In the end we decided we'd wait and pray the power returned before 7am the next day, our scheduled launch time. We did have a build I had uploaded a week prior, that was in a somewhat launchable state. Over the phone I was able to get my brother (in a neighboring city with power) logged into the Steam partner site, ready to hit the launch button if power didn't return to us in time.

    It was a dark moment for me. It wasn't so much that I was worried things would go badly without the most up-to-date build (though I was worried about that), or that people wouldn't be understanding of the slightly delayed updates due to our snowstorm situation, but just that I had been dreaming about launch day for five years. I had always envisioned being able to watch it all unfold from my own workstation, with my own internet. I found myself on the eve of our launch not even excited about the big day, but rather just praying through gritted teeth that the power would return.

    At 4:30 am, just 2.5 hours before our launch time, the power returned. I uploaded the latest build with the force of a thousand well-lit rooms. And by the guiding light of electricity, I went into the kitchen for a pre-launch snack. There, on the counter, I found this:

    While I was trying to jump start cars and shovel snow the night before, Jaclyn had secretly made an Eastshade pie by candlelight. Of uncooked oats, peanut butter, and honey, she had made the only thing she could come up with without an oven or burner. I cried like a baby. In all the madness I hadn't thought to do anything to make the day special or memorable. I was too worried about the power to savor the momentousness of the occasion. When I saw the Eastshade pie she had thought to make, it finally felt like a special day. Even now if I think about that pie I tear up.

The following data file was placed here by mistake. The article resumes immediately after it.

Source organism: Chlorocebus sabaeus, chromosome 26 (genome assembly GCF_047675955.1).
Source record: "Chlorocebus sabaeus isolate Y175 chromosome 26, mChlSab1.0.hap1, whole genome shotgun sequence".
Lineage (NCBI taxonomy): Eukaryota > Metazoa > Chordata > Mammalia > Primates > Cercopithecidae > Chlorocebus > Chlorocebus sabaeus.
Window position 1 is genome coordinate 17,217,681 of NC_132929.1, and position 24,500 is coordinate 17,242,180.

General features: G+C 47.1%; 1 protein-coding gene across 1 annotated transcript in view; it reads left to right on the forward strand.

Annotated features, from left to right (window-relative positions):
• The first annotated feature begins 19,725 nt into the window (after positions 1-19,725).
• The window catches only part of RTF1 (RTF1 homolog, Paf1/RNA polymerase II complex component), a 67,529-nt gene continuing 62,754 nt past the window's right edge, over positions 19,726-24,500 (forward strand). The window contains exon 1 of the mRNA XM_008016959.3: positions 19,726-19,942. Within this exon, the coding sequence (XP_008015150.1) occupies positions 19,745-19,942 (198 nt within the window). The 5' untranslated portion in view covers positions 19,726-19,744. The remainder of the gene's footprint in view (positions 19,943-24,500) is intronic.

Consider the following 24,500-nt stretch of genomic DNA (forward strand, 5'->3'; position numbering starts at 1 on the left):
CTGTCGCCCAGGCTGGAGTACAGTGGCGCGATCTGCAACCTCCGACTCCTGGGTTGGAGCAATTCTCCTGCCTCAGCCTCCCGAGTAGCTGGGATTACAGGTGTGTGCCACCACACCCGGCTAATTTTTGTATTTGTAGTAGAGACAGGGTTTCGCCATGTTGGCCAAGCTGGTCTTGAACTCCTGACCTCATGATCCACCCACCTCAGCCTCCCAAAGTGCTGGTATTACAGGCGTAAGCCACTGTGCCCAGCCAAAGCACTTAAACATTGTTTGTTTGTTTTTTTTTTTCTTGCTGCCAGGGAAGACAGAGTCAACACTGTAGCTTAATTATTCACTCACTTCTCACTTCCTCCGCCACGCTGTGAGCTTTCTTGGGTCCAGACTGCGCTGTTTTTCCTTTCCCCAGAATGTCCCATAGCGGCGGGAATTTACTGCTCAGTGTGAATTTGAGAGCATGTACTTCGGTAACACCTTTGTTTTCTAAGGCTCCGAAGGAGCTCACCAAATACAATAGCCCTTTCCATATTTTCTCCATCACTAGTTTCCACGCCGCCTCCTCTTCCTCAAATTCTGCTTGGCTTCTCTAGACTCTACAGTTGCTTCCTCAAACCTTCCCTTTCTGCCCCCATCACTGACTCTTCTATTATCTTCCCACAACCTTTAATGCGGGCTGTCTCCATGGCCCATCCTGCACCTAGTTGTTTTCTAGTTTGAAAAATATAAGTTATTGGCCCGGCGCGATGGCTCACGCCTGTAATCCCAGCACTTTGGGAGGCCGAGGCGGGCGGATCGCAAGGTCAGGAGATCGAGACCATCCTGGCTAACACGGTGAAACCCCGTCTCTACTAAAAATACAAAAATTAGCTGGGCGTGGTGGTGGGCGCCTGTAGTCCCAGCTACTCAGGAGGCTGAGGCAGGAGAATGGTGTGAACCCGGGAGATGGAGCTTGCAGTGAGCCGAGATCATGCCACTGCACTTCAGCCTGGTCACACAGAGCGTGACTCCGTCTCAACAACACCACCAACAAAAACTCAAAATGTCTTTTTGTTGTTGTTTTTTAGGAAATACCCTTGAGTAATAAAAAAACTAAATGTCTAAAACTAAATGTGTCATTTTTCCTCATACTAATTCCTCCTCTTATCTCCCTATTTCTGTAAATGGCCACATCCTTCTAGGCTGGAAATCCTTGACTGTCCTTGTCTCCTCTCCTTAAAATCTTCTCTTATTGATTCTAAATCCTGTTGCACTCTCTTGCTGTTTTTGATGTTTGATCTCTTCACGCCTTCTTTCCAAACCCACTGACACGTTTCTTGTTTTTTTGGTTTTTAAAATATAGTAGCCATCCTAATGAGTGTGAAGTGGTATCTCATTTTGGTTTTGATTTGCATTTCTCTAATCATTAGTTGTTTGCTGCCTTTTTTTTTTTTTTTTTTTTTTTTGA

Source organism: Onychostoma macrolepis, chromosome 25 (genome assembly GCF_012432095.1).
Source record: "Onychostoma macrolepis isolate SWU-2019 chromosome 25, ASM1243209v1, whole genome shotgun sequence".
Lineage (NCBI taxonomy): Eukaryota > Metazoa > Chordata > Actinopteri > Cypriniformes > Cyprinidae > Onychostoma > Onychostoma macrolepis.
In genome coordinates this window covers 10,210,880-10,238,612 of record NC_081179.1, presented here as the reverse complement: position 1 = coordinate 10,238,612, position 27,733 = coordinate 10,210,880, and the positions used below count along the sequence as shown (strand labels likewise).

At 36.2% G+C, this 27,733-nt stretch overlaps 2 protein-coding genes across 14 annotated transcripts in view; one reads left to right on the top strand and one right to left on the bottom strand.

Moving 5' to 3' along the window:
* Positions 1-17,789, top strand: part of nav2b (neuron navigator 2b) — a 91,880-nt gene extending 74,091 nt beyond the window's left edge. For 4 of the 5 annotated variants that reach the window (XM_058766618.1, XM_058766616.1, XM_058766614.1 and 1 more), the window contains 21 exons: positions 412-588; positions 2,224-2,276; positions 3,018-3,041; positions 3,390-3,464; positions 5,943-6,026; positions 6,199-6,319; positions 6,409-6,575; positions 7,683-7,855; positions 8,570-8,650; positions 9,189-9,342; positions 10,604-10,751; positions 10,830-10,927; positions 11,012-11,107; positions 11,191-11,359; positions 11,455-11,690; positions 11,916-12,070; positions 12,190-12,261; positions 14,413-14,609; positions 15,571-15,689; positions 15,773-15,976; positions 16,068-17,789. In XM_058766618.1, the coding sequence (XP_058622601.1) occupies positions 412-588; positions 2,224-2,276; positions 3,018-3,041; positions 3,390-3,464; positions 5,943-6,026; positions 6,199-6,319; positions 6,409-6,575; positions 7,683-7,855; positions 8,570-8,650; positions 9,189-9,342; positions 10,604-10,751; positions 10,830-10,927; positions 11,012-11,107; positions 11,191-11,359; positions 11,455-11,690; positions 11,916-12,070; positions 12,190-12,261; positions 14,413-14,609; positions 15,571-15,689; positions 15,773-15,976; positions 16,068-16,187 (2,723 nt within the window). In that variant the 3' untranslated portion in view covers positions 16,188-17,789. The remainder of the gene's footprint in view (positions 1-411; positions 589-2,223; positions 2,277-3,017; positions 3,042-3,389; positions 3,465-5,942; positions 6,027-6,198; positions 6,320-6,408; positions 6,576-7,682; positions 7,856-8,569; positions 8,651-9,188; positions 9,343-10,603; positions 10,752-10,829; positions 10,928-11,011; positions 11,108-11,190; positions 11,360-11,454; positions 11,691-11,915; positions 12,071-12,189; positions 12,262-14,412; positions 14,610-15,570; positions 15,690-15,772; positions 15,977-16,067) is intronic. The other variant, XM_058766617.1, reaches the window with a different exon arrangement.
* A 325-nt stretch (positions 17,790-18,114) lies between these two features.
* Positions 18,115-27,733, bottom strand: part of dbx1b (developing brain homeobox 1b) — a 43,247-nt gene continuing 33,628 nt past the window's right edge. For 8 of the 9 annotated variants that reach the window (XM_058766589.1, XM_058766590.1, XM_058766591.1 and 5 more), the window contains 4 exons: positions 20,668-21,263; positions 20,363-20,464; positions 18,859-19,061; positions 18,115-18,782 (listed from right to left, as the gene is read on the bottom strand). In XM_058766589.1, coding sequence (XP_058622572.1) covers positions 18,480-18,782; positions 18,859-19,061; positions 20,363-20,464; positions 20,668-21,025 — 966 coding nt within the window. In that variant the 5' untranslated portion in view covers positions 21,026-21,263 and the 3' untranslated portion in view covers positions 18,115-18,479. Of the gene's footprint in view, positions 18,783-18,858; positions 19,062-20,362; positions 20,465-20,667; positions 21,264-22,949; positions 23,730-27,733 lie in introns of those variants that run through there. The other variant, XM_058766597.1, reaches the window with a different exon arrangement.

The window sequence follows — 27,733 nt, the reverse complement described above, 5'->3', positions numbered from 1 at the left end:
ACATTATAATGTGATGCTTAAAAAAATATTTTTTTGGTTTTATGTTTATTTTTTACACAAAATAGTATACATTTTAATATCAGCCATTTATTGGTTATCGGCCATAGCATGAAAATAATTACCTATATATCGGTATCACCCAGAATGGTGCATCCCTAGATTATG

As far as the launch itself, it went pretty smoothly, all things considered. We did have one absurd bug with the Russian localization which we fixed within a few hours. A few days earlier we caught that some of the text fields were overflowing in Russian, so I scaled the Russian font down globally to 90%. On my ultra-quick verification test everything looked dandy, but if I had kept playing another minute I would have seen a ridiculous problem. I was doing 90% of the current font size. The result was the font shrank a tiny bit each time the text field was repopulated. Until you get something like this: